Once they have discovered the online ATMs, the malicious actor can start checking for open ports and then attempt to compromise machines using known exploits. Thus, attackers could install information-stealing malware on the ATMs or ensnare them into botnets.

Infecting workstations inside the bank and then expanding the footprint to the entire network, including ATMs, is another compromise technique that attackers (such as the Cobalt hacking group) are using.

Recent attacks such as CCleaner and NotPetya have demonstrated the impact supply-chain attacks could have on a global scale, and Kaspersky’s researchers say that ATMs aren’t safe from this type of assaults either. To be successful, the attacker would target the “golden image” used to install the operating system and all running software on an ATM.

“We already observed incidents where ordinary malware ended up on an ATM through an infected USB drive that a technician connected to the machine. Thus, if an infected ‘golden image’ is used, the technician would never even notice the compromise. Of course, the attacker would have to know what specific software to install on that ‘golden image’ to compromise the ATMs without being noticed,” Osipov said.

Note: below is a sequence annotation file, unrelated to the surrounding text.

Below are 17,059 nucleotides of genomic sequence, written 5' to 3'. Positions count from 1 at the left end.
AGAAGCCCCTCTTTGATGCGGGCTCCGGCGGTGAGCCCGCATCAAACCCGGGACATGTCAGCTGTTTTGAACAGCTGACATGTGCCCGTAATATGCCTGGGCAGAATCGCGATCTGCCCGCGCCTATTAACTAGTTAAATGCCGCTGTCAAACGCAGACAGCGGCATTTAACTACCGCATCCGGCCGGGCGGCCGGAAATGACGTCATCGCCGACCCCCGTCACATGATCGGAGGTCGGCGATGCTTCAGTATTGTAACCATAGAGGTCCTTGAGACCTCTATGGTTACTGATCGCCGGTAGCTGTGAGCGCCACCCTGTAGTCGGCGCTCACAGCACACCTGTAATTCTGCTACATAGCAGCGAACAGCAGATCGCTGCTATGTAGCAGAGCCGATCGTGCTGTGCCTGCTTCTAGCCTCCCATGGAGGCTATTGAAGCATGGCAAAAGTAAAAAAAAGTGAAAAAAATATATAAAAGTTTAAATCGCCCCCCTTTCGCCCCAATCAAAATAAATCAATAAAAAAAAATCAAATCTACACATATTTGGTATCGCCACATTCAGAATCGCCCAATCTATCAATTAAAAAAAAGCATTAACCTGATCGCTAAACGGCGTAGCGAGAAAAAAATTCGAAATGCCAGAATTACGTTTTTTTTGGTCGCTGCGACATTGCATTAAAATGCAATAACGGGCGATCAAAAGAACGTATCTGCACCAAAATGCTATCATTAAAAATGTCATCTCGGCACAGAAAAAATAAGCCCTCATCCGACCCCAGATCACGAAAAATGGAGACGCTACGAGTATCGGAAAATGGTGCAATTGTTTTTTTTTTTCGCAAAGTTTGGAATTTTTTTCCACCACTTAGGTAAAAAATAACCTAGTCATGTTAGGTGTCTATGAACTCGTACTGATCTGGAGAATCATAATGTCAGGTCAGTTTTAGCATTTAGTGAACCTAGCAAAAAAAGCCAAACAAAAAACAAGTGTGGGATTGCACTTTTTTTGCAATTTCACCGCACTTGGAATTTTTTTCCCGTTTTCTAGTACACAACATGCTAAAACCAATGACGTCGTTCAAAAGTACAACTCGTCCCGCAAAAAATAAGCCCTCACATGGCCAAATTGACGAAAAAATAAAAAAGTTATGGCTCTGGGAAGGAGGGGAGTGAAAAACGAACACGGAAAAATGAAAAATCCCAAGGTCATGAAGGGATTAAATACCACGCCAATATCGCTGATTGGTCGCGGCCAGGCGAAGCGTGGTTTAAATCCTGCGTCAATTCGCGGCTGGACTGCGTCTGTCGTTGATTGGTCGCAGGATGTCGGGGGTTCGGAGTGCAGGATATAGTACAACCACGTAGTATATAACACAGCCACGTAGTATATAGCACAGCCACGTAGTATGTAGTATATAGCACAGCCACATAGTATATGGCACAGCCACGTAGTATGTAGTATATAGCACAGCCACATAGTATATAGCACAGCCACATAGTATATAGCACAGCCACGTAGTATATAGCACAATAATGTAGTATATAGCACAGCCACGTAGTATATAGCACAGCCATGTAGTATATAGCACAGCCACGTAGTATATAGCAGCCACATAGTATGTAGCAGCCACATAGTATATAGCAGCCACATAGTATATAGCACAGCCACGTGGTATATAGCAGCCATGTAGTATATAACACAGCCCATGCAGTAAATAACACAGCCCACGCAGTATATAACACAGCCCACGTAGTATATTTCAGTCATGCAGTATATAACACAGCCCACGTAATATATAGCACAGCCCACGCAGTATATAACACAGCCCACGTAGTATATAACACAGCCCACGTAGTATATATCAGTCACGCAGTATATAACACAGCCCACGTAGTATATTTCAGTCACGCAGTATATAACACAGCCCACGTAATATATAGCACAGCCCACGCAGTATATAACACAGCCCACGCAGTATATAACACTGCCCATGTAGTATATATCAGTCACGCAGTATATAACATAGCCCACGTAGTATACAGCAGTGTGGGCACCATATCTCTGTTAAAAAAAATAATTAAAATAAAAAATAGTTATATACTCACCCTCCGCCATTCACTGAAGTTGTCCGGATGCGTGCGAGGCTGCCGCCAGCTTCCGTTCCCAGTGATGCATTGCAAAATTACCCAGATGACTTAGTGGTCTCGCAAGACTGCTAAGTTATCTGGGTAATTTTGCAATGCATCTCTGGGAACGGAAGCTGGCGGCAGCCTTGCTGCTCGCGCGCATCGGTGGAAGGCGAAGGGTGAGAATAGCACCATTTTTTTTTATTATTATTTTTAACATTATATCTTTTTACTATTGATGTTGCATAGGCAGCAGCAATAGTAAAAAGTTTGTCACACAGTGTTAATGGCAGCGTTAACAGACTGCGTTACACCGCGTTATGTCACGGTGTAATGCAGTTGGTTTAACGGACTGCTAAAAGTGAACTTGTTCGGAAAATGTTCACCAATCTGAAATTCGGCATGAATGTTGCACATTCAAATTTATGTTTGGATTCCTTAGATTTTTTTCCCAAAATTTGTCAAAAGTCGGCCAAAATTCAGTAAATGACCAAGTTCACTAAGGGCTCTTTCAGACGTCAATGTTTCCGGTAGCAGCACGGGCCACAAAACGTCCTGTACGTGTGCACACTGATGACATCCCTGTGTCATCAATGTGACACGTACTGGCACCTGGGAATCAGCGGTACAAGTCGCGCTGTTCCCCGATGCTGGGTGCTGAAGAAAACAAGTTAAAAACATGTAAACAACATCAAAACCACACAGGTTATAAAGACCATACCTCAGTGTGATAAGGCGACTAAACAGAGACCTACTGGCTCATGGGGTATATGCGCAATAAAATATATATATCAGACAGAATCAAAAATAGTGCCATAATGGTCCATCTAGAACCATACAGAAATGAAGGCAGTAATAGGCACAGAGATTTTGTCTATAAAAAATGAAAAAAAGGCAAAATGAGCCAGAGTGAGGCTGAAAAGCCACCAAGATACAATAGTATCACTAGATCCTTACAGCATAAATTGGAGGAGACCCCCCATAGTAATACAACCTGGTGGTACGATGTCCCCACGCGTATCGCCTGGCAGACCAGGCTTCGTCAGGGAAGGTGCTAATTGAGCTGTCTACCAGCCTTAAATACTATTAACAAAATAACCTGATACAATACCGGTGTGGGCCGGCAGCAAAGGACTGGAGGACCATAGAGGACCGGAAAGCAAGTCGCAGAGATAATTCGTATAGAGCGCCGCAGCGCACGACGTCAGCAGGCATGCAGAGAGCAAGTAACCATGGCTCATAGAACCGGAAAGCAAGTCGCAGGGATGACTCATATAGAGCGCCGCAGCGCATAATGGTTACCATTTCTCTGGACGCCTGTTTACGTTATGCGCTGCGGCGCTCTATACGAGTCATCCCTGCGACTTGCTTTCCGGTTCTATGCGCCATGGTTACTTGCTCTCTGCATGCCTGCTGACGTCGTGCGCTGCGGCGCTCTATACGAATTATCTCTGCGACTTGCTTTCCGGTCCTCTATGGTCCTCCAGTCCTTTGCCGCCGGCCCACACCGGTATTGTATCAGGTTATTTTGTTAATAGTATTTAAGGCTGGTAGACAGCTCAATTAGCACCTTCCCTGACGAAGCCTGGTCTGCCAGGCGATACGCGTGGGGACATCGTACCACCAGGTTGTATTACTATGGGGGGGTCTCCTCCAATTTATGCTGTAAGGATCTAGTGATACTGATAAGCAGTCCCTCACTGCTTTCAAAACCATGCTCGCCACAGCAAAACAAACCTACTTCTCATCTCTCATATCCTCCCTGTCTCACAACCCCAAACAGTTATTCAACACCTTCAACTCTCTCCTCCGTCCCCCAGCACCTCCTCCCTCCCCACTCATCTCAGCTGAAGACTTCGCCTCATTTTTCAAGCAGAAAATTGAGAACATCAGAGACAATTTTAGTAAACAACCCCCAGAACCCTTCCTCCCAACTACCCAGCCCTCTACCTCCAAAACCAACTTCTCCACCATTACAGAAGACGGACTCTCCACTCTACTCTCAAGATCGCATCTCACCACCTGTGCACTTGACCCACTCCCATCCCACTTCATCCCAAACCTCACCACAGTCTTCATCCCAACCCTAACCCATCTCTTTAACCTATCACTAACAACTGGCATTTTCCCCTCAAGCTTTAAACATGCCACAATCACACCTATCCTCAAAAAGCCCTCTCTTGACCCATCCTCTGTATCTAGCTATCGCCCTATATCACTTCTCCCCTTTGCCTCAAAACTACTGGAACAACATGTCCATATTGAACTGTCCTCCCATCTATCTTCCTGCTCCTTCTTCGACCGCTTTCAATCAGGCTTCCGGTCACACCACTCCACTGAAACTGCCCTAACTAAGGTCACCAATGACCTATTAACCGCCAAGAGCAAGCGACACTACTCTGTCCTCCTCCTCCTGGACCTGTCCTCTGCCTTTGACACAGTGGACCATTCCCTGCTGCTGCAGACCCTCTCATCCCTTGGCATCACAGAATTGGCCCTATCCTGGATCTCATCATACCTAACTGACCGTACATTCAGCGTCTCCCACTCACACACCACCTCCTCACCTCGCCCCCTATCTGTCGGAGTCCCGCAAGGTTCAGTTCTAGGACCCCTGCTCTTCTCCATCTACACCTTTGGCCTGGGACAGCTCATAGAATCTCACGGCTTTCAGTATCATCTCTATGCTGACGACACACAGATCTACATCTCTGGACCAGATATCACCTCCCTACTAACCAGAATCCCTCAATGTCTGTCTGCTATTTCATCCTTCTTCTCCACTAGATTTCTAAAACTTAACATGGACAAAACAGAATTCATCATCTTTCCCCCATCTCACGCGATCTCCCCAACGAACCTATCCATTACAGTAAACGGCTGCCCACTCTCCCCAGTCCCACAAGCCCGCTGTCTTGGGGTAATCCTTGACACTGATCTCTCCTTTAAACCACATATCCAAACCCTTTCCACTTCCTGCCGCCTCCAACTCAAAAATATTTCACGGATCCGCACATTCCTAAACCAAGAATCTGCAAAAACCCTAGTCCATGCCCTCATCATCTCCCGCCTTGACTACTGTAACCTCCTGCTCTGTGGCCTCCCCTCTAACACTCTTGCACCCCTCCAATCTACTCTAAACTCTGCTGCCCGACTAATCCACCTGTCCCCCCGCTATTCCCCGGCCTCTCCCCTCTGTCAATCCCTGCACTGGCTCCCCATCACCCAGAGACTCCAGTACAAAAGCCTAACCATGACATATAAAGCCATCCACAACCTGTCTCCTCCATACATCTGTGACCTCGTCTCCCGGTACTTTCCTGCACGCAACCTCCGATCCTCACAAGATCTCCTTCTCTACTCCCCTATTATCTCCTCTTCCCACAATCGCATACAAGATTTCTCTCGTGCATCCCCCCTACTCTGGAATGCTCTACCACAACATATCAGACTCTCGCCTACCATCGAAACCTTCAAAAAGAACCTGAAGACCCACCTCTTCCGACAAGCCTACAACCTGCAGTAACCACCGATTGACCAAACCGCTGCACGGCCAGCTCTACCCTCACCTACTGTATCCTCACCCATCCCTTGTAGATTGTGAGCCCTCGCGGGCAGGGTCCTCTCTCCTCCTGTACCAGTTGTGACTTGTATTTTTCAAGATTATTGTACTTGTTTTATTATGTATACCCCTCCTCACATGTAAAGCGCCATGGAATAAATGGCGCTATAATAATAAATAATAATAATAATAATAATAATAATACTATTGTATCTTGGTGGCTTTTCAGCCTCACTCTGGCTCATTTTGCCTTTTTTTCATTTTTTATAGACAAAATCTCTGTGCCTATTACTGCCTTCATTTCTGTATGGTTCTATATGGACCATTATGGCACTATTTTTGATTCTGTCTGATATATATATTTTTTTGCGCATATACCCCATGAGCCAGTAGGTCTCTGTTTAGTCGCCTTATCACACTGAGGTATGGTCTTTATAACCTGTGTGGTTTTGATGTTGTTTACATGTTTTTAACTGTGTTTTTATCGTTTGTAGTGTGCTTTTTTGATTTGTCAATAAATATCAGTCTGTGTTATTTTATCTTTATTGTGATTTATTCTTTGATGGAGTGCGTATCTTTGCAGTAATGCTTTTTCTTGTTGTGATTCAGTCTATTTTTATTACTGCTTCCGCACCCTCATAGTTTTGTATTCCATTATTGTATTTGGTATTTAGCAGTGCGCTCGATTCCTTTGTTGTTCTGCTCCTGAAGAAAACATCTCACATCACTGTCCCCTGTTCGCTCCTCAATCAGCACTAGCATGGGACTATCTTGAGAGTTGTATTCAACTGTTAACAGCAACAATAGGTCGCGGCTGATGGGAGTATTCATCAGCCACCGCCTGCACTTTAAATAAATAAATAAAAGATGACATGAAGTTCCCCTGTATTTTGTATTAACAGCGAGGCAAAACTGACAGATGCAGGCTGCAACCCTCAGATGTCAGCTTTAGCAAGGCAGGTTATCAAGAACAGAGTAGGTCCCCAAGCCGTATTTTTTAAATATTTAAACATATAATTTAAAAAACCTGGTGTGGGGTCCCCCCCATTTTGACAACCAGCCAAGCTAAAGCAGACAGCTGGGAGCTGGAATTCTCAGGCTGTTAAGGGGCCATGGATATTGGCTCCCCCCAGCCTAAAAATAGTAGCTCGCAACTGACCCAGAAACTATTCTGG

“The same would happen if a service provider is used as a vector of attack. No one would notice the compromise,” he also said. 

An ATM botnet could also be used to mine crypto-currency. Crypto miners have become highly popular over the past few years and an increasing number of malicious attacks focused on deploying such software was observed this year. Because they have computing power, ATMs can be used for mining too.

“In the end, every ATM is yet another type of computer. This means it can be hacked if the right vulnerabilities are discovered,” Kochetova pointed out. “It is the same as with CCTV cameras that are infected to create IoT botnets,” she concluded.

Written By

Ionut Arghire is an international correspondent for SecurityWeek.